It all depends on how you define mess!!
We tend to think of Hosta's as beautiful only in late spring and summer when the colourful variegated foliage is splayed out in all it's lush green summer glory, beneath trees and shrubs. But not in autumn when it's leaves have become all droopy, floppy and dirty yellow or crinkled up and brown. But look again!
At the the graceful way the stems naturally fall, and the intricate way the spent seedheads are arranged! Even the worst (or should we say the best) of those very old grey crinkled leaves are really the most interesting shapes are they not? Just because they are old and grey and wrinkled doesn't mean to say they are not beautiful! Just like us!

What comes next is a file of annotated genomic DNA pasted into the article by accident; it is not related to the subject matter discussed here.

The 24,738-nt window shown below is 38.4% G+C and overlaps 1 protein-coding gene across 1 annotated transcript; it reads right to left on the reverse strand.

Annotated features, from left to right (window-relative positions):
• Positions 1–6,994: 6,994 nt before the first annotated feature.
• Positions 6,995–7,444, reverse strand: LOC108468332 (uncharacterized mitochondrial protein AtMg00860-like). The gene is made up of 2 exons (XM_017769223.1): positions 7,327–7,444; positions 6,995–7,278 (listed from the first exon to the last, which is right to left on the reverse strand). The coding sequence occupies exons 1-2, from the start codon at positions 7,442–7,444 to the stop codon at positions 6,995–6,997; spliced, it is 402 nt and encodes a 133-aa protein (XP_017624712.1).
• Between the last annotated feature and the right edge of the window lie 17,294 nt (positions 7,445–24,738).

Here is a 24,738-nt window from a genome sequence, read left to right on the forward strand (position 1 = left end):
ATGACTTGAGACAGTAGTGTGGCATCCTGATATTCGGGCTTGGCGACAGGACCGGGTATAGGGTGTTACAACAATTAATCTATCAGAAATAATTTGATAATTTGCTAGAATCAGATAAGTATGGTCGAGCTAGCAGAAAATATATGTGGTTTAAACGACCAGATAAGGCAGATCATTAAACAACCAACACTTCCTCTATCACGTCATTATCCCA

I have learned through the New Perennialist movement how important it is to open our eyes and see the beauty in each stage of a plants life from birth, to death. I get so much more pleasure from appreciating the season of seedheads and dying foliage instead of discounting it as messy or untidy - something that should be trimmed away out of sight as soon as possible. I think Piet Oudolf has trained me well, because this year I am really and truly loving the more muted colours and shapes of seedheads and dying foliage in the garden - even when Dahlia foliage droops rather ungracefully.
Isn't it wonderful the way our trees and plants won't be contained within neat borders but spread themselves beautifully over every surface in autumn. How important it is to enjoy and revel in autumn when for a relatively short time, colourful leaves clothe and light up our boring paths and hard surfaces with such panache. They are not to be tidied away yet! But perhaps only in the dead of winter when they go brown and drab, sloshy and slippery. Maybe that would be the time to sweep them away to make way for the new season - the freshness and glory of spring.